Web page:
For me, a biblical balance was articulated by two women: one unfamiliar; the other well known to Adventists. The English writer Evelyn Underhill first studied mysticism as a scholar and artist, but then was converted to Christian faith and drawn into Christian spirituality as a participant. As a believer she wrote Concerning the Inner Life, a small book based on a series of talks that she gave to a group of English ministers in 1926.

The work of a pastor, according to Underhill, is to be a “contagious Christian,” a person from whom others “catch the love of God.” The first duty of a pastor, or any other Christian, she said, is to receive God’s loving gifts. “Only when our souls are filled to the brim can we presume to offer spiritual gifts to other [people].”

Service or evangelism could not be first in the Christian leader’s life, she explained. We were created to adore God, to experience awe in His presence, and to serve Him—but in that order. If we try to start with service, we will wear ourselves out, and eventually have nothing to say. We may even succumb to the fatal temptation, as she put it, “to leave God for His service.”10

She told her audience of clergy that the cure for spiritual exhaustion and restlessness was a certain kind of prayer—the prayer of adoration. “This prayer of adoration exceeds all other types in educative and purifying power. It alone is able to consolidate our sense of the supernatural, to conquer our persistent self-occupation, to expand our spirits, to feed and quicken our awareness of the wonder and delightfulness of God.”11 By the right kind of beholding, in other words, we are changed.

What Does Ellen White Say?
In turning to a very familiar author, I discovered that Ellen White, who preceded Underhill by two decades, wrote much about the richness of a personal relationship with Jesus. In her 1903 book Education she notes God’s call “to come apart and commune with Him,” leaving behind the “maddening rush” and the terrible intensity of contemporary life. By refusing to wait and listen in “the circle of Christ’s loving presence,” many believers, “even in their seasons of devotion, fail of receiving the blessing of real communion with God.” She adds, “Not a pause for a moment in His presence, but personal contact with Christ, to sit down in companionship with Him—this is our need.”12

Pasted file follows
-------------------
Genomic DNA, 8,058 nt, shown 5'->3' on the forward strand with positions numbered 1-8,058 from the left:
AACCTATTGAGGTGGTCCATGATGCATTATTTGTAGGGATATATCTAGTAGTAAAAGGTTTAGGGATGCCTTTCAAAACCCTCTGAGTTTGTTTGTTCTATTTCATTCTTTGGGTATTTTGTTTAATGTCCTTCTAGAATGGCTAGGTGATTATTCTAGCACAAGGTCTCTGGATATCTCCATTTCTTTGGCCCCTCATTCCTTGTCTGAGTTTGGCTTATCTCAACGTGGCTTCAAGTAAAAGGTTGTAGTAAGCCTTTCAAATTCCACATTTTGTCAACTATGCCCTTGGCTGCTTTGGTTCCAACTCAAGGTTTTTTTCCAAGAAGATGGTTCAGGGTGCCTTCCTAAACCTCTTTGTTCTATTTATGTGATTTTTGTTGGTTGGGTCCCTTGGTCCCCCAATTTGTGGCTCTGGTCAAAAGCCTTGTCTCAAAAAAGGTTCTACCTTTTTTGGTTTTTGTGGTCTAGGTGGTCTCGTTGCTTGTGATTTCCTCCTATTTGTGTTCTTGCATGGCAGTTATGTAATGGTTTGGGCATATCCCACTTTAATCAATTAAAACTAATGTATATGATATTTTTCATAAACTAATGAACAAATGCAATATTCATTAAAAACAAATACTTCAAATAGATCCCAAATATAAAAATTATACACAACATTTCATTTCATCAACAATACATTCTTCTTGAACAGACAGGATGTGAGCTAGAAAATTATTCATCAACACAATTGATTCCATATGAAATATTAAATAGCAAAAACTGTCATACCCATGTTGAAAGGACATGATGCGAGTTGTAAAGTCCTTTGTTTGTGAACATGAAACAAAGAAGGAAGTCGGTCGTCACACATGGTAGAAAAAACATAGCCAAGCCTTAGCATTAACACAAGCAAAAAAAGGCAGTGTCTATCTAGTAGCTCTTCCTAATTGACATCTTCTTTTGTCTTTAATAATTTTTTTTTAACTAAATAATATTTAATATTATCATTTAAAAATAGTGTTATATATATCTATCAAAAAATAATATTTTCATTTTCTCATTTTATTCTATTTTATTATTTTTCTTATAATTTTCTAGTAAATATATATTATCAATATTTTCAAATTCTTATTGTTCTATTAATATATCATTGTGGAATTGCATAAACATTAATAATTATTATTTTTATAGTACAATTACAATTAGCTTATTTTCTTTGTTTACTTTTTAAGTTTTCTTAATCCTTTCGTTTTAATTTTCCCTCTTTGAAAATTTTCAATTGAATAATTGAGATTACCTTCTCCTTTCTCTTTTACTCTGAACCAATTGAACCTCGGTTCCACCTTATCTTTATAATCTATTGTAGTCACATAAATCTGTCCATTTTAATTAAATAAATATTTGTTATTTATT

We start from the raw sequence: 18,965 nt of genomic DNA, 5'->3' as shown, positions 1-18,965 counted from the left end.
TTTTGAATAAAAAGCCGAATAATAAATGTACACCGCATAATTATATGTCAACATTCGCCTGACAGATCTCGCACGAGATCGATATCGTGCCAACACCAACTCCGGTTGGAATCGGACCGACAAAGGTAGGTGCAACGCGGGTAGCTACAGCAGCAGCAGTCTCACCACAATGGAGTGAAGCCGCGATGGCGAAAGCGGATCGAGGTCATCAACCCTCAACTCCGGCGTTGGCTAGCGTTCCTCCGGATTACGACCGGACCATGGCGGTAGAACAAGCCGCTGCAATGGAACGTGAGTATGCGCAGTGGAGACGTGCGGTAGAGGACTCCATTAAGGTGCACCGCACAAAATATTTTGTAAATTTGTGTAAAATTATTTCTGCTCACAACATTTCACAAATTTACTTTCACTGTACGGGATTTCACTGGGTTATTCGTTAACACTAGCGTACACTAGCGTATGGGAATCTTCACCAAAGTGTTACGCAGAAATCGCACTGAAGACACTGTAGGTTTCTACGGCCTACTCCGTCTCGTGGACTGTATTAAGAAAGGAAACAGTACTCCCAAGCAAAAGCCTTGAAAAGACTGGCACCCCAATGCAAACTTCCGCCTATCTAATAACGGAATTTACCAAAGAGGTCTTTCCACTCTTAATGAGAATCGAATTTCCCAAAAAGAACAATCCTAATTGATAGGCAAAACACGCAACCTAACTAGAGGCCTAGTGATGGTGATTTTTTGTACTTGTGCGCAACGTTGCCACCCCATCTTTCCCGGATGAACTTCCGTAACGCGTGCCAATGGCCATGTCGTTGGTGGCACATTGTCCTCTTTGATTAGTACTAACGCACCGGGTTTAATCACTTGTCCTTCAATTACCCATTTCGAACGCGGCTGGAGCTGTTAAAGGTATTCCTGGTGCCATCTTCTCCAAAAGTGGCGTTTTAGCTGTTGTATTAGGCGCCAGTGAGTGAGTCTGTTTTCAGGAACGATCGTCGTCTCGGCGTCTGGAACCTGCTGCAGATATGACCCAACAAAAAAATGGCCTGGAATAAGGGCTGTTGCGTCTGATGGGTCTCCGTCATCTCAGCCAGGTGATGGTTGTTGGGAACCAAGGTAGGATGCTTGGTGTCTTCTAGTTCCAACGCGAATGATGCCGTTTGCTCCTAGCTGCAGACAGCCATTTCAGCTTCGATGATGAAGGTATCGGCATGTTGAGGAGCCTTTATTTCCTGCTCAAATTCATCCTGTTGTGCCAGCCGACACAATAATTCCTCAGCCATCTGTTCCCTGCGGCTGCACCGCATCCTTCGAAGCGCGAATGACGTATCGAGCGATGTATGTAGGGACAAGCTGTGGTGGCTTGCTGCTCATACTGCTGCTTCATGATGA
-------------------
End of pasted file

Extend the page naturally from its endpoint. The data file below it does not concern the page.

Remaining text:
In her earlier description (1892) of the believer’s coming to Christ, White’s language is as richly mystical as the words of the New Testament Epistles. According to her, “when Christ dwells in the heart, the soul will be so filled with His love, with the joy of communion with Him, that it will cleave to Him; and in the contemplation of Him, self will be forgotten.” Without “this deep love,” religious claims are “mere talk, dry formality, and heavy drudgery.”13

“Union with Christ” is the basis of “our growth in grace, our joy, our usefulness.” She calls for “communion with Him, daily, hourly,” asserting that through the work of the Holy Spirit, the apostles (and God’s children today) could experience a union with Jesus “closer than when He was personally with them.”14

Her famous chapter on prayer resounds with the themes of what may accurately be called Christian mysticism. She makes interaction with God the core of religious life, speaking of meditating upon “His works, His mercies, His blessings,” opening “the heart to God,” and experiencing “the companionship of His presence.” Though she strongly rejects monastic withdrawal from the world, she endorses the goal of unceasing prayer. She writes: “Unceasing prayer is the unbroken union of the soul with God, so that life from God flows into our life; and from our life, purity and holiness flow back to God.”15

Learning From Other Christians
Let us not miss echoes of other saints. Suspicious, sometimes, of instruction from other Christians, we should candidly acknowledge our multidenominational heritage, and admit that God’s true children include Methodists and Anglicans and even Catholics. Jesus’ solemn words bear remembering: “I have other sheep that do not belong to this fold. I must bring them also, and they will listen to my voice” (John 10:16, NRSV).16

But we knew that all along, at least if we were paying attention to our church hymnals. These books exemplified a deep and theologically sound understanding of what Adventists share with other Christians. The lyricists are an amazingly broad representation of Christians. In addition to familiar Protestant names, ranging from Martin Luther to Charles Wesley and Fanny Crosby, we find hymns composed by, shall we say, pre-Reformation Christians such as Ambrose, Francis of Assisi, Thomas à Kempis, and Bernard of Clairvaux.